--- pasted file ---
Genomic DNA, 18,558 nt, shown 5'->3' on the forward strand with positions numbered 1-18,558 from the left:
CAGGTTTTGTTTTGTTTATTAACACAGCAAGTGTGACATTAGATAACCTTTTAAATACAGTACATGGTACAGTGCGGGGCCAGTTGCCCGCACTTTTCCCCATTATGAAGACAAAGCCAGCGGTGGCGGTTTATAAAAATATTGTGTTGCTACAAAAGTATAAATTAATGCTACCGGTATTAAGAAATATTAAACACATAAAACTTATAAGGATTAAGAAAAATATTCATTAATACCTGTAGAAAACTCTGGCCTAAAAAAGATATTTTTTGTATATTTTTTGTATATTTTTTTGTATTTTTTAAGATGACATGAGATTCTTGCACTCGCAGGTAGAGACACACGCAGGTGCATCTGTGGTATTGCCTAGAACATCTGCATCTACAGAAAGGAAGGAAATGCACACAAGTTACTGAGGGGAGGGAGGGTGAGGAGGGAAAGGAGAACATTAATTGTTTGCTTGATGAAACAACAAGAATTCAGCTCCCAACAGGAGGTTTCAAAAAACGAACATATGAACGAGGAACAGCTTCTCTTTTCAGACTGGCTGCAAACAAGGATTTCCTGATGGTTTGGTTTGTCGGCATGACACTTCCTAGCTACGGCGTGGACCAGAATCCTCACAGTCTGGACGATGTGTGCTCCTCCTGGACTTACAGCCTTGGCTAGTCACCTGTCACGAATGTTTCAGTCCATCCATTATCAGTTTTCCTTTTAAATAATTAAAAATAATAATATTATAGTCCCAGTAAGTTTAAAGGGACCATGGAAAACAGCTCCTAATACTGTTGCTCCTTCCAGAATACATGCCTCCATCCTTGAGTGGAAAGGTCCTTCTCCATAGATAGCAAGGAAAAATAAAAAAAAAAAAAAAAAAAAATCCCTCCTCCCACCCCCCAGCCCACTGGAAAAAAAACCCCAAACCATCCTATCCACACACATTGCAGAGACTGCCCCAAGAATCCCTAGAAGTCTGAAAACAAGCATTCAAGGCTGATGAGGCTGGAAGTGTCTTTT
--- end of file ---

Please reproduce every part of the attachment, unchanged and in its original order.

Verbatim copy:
Genomic DNA, 18,558 nt, shown 5'->3' on the forward strand with positions numbered 1-18,558 from the left:
CAGGTTTTGTTTTGTTTATTAACACAGCAAGTGTGACATTAGATAACCTTTTAAATACAGTACATGGTACAGTGCGGGGCCAGTTGCCCGCACTTTTCCCCATTATGAAGACAAAGCCAGCGGTGGCGGTTTATAAAAATATTGTGTTGCTACAAAAGTATAAATTAATGCTACCGGTATTAAGAAATATTAAACACATAAAACTTATAAGGATTAAGAAAAATATTCATTAATACCTGTAGAAAACTCTGGCCTAAAAAAGATATTTTTTGTATATTTTTTGTATATTTTTTTGTATTTTTTAAGATGACATGAGATTCTTGCACTCGCAGGTAGAGACACACGCAGGTGCATCTGTGGTATTGCCTAGAACATCTGCATCTACAGAAAGGAAGGAAATGCACACAAGTTACTGAGGGGAGGGAGGGTGAGGAGGGAAAGGAGAACATTAATTGTTTGCTTGATGAAACAACAAGAATTCAGCTCCCAACAGGAGGTTTCAAAAAACGAACATATGAACGAGGAACAGCTTCTCTTTTCAGACTGGCTGCAAACAAGGATTTCCTGATGGTTTGGTTTGTCGGCATGACACTTCCTAGCTACGGCGTGGACCAGAATCCTCACAGTCTGGACGATGTGTGCTCCTCCTGGACTTACAGCCTTGGCTAGTCACCTGTCACGAATGTTTCAGTCCATCCATTATCAGTTTTCCTTTTAAATAATTAAAAATAATAATATTATAGTCCCAGTAAGTTTAAAGGGACCATGGAAAACAGCTCCTAATACTGTTGCTCCTTCCAGAATACATGCCTCCATCCTTGAGTGGAAAGGTCCTTCTCCATAGATAGCAAGGAAAAATAAAAAAAAAAAAAAAAAAAAATCCCTCCTCCCACCCCCCAGCCCACTGGAAAAAAAACCCCAAACCATCCTATCCACACACATTGCAGAGACTGCCCCAAGAATCCCTAGAAGTCTGAAAACAAGCATTCAAGGCTGATGAGGCTGGAAGTGTCTTTT